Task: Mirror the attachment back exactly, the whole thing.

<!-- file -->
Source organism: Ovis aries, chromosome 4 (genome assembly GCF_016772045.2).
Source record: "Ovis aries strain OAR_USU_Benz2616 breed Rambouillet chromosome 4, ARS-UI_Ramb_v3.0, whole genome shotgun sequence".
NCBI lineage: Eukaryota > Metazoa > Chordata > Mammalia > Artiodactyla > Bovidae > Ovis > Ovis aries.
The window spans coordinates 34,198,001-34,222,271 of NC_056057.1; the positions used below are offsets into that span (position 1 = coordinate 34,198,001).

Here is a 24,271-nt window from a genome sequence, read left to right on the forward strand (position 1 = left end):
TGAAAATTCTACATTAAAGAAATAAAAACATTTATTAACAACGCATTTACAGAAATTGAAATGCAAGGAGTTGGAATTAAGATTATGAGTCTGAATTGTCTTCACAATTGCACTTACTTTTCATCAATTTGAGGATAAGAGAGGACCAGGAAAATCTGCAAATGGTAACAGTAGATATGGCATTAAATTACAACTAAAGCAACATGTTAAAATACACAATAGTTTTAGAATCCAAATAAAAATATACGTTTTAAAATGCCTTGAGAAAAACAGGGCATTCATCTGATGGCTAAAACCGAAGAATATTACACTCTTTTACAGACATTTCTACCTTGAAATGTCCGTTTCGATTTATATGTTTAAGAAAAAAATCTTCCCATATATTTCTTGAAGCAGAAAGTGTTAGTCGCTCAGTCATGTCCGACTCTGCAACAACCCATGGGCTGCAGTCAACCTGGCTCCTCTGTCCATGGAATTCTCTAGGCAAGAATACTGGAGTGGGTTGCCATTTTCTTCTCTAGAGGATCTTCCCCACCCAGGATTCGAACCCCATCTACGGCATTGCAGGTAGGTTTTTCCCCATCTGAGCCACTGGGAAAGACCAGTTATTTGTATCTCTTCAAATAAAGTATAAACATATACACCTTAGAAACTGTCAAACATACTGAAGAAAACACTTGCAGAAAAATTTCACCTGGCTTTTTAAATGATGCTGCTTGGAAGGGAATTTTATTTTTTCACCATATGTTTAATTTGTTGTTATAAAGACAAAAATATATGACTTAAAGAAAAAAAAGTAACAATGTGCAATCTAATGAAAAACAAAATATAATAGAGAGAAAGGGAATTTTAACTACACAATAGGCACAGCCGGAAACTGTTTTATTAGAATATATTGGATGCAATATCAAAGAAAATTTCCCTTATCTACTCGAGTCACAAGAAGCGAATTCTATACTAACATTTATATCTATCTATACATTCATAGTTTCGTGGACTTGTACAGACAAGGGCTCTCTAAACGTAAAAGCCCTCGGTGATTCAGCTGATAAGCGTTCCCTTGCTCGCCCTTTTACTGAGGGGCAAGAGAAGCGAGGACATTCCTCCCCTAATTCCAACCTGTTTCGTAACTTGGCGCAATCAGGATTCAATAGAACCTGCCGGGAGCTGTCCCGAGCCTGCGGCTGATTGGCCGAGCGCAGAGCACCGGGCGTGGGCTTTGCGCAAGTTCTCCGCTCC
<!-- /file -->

Source organism: Ovis aries, chromosome 4 (genome assembly GCF_016772045.2).
Source record: "Ovis aries strain OAR_USU_Benz2616 breed Rambouillet chromosome 4, ARS-UI_Ramb_v3.0, whole genome shotgun sequence".
NCBI lineage: Eukaryota > Metazoa > Chordata > Mammalia > Artiodactyla > Bovidae > Ovis > Ovis aries.
The window spans coordinates 34,198,001-34,222,271 of NC_056057.1; the positions used below are offsets into that span (position 1 = coordinate 34,198,001).

Here is a 24,271-nt window from a genome sequence, read left to right on the forward strand (position 1 = left end):
TGAAAATTCTACATTAAAGAAATAAAAACATTTATTAACAACGCATTTACAGAAATTGAAATGCAAGGAGTTGGAATTAAGATTATGAGTCTGAATTGTCTTCACAATTGCACTTACTTTTCATCAATTTGAGGATAAGAGAGGACCAGGAAAATCTGCAAATGGTAACAGTAGATATGGCATTAAATTACAACTAAAGCAACATGTTAAAATACACAATAGTTTTAGAATCCAAATAAAAATATACGTTTTAAAATGCCTTGAGAAAAACAGGGCATTCATCTGATGGCTAAAACCGAAGAATATTACACTCTTTTACAGACATTTCTACCTTGAAATGTCCGTTTCGATTTATATGTTTAAGAAAAAAATCTTCCCATATATTTCTTGAAGCAGAAAGTGTTAGTCGCTCAGTCATGTCCGACTCTGCAACAACCCATGGGCTGCAGTCAACCTGGCTCCTCTGTCCATGGAATTCTCTAGGCAAGAATACTGGAGTGGGTTGCCATTTTCTTCTCTAGAGGATCTTCCCCACCCAGGATTCGAACCCCATCTACGGCATTGCAGGTAGGTTTTTCCCCATCTGAGCCACTGGGAAAGACCAGTTATTTGTATCTCTTCAAATAAAGTATAAACATATACACCTTAGAAACTGTCAAACATACTGAAGAAAACACTTGCAGAAAAATTTCACCTGGCTTTTTAAATGATGCTGCTTGGAAGGGAATTTTATTTTTTCACCATATGTTTAATTTGTTGTTATAAAGACAAAAATATATGACTTAAAGAAAAAAAAGTAACAATGTGCAATCTAATGAAAAACAAAATATAATAGAGAGAAAGGGAATTTTAACTACACAATAGGCACAGCCGGAAACTGTTTTATTAGAATATATTGGATGCAATATCAAAGAAAATTTCCCTTATCTACTCGAGTCACAAGAAGCGAATTCTATACTAACATTTATATCTATCTATACATTCATAGTTTCGTGGACTTGTACAGACAAGGGCTCTCTAAACGTAAAAGCCCTCGGTGATTCAGCTGATAAGCGTTCCCTTGCTCGCCCTTTTACTGAGGGGCAAGAGAAGCGAGGACATTCCTCCCCTAATTCCAACCTGTTTCGTAACTTGGCGCAATCAGGATTCAATAGAACCTGCCGGGAGCTGTCCCGAGCCTGCGGCTGATTGGCCGAGCGCAGAGCACCGGGCGTGGGCTTTGCGCAAGTTCTCCGCTCC